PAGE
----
Troubled production histories don’t always lead to terrible movies, but the Natalie Portman Western “Jane Got a Gun” was more troubled than most. Original director Lynne Ramsay failed to show up on what would have been the first day of shooting after a dispute over production scheduling and final cut, and some roles has been cast with as many as three different actors by the time Gavin O’Connor (“Warrior”) finally took the reins. Then there was original distributor Relativity Media filing for bankruptcy, and the film’s planned French release being disrupted by the Paris attacks. The final insult: “Jane” opened today with no press screenings and not even a late-Thursday sneak to allow critics a minuscule head start.
No surprise, the end product turns out to be not particularly good, at least according to the few critics who braved the public screenings. Among other things, “Jane” betrays the promise of its feminist title, with Portman’s Jane, a “ranch mother” out to avenge her murdered husband and protect their child, not getting her hands on a firearm until the film’s climax, and spending much of her time being saved by co-screenwriter Joel Edgerton. It doesn’t even sound like a fun disaster, just a movie that would have died with anyone else in the starring role, and perhaps should have anyway.
Reviews of “Jane Got a Gun”
David Jenkins, Little White Lies
Jane’s got a gun, but she doesn’t get to actually use it – there’s a dude who lives across the prairie to take care of all that nasty business. Giving the time-honoured “troubled production history” a very bad name indeed, Gavin O’Connor’s flinty but flat follow-up to 2011’s MMA carve-up, “Warrior,” is a film that feels like it has been cobbled together from bad outtakes by a boardroom full of people who have absolutely no idea what they’re supposed to be making.
We’re deliriously scrambling for something — anything! — nice to say about the film, but it just has so very little going for it. Even as a tin-eared but wannabe-feisty genre exercise it fails to satisfy, leaning on long, heavily accented and drably humorless dialogue exchanges in which characters essentially tell each other what viewers will have just seen in the flashbacks.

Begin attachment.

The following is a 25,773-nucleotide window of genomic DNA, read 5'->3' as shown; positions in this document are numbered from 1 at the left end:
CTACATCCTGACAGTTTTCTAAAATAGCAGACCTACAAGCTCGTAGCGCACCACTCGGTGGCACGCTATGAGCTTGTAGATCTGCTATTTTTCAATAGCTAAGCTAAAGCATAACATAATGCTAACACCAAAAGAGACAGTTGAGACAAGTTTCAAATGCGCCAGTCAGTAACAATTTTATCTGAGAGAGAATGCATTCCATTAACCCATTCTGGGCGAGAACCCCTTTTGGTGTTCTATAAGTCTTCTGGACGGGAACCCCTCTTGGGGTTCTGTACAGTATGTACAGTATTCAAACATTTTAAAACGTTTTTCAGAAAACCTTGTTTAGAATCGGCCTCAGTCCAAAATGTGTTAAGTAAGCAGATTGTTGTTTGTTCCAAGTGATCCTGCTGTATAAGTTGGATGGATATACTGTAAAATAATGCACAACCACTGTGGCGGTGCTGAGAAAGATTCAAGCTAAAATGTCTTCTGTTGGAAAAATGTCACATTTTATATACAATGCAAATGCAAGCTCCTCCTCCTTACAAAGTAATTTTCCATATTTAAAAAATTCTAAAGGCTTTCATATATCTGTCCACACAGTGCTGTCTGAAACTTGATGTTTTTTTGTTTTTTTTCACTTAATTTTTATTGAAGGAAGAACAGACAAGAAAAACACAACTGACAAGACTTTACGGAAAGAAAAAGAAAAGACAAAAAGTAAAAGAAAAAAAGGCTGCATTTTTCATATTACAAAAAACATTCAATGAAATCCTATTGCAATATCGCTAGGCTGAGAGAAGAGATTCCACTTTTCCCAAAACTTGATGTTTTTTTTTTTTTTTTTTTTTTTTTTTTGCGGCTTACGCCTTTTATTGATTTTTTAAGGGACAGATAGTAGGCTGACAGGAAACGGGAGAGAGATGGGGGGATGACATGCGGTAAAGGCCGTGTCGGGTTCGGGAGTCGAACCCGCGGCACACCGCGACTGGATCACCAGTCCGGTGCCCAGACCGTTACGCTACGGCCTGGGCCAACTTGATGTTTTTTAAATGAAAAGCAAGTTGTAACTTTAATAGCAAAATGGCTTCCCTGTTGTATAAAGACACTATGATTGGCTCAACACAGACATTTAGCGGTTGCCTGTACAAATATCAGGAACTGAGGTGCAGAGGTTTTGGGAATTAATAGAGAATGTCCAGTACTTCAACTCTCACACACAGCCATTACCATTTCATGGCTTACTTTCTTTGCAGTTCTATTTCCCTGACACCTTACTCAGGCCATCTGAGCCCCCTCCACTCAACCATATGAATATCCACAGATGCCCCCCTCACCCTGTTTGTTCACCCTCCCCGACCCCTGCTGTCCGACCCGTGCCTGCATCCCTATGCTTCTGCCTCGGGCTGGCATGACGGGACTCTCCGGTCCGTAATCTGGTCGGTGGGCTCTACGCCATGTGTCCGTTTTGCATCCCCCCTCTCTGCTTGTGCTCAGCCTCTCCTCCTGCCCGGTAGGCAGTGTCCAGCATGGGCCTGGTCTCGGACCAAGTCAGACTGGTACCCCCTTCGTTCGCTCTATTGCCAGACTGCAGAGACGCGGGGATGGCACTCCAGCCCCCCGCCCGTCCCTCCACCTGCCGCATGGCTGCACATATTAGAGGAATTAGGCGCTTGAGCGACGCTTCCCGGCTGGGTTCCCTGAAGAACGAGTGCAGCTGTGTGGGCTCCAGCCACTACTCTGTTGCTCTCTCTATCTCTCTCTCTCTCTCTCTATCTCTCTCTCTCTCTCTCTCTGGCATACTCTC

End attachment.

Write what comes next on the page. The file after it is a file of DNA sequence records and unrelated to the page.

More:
Anthony Lane, New Yorker
I never even managed to sort out the geographical basics, such as how far it is, by horse, between the characters’ dwellings. When Jane pops over to Dan’s place, she’s like Phoebe, in “Friends,” going to see if Chandler and Joey are in. Then, there’s the weaponry. As titles go, “Jane Got a Gun” has a slangy punch, but the fact is that, when Jane got a gun, she wasn’t no good with the gun she got. So she got another gun. No matter how many guns she got, though, she got no satisfaction. In truth, she should have got another line of work. Put the evidence together, and it’s no surprise that this poor little movie fires blanks. It never wanted to be a Western at all.
Jordan Mintzer, Hollywood Reporter
Portman certainly commits herself fully to the role, and one can imagine how much the double-duty of starring in and presiding over such a troubled project was no simple turkey shoot. Still, at times, the actress seems almost too graceful to be playing a woman in Jane’s predicament, especially one living under harsh conditions and suffering years of strife across the continent. (In terms of Western gals, she’s the polar opposite of Jennifer Jason Leigh in “The Hateful Eight,” incapable of muttering at least one swear word or having a single hair fall out of place. But she still is a pretty good shot.)
As a man forced to save the woman who pretty much ruined his life, Edgerton probably brings the most nuance to the movie, and the way he initially forces himself into a life-or-death situation on Jane’s behalf has a tragic side to it that’s much less macho than it is forlornly romantic. In any case, his Frost character is definitely more convincing than McGregor’s maudlin Bishop, who looks like he belongs in an episode of Deputy Dawg, while Emmerich (“The Americans”) does his best with a part that has him bedridden and plastered on bourbon for most of the running time.
Casey Cipriani, Refinery 29
Even though Jane faces her adversaries to protect her husband and young daughter, the movie manages to make her, the protagonist, a supporting character in her own story. Worse, she’s a victim many times over, one who’s continually portrayed as a prize for the male characters to win. All anyone really seems to care about is who Jane “belongs to,” because it certainly isn’t herself. Whether it’s Bill, Dan, or Bishop, the men all claim ownership of her and engage in staring contests while uttering the occasional gruff, “She’s not your property” or, “A man taking a thing that don’t belong to him….” Even accounting for historical accuracy, it all feels more than a tad retrograde. It’s hard to imagine that this is the movie that Portman (who also produced) envisioned when she signed on in 2012.
Lisa Nesselson, Screen Daily
The motivations and the performances are solid in “Jane Got a Gun,” an attractively mounted post-Civil War revenge drama with plenty of shooting and a well-placed twist or two. There’s no reason to dwell on the film’s troubled production history or the misfortune of its France-led release being put off twice — most recently in the immediate wake of the November 13th Paris attacks — because what’s on screen is, for the most part, both suspenseful and entertaining if comfortably familiar. Natalie Portman as the titular Jane shows plenty of frontier gumption as a mother who finds herself fighting for her life alongside her wounded husband and her former lover.
There’s nothing post-modern or trendy or revisionist about this tale, which may make it less interesting to young audiences. But it boasts some lovely moments that will stick with older viewers.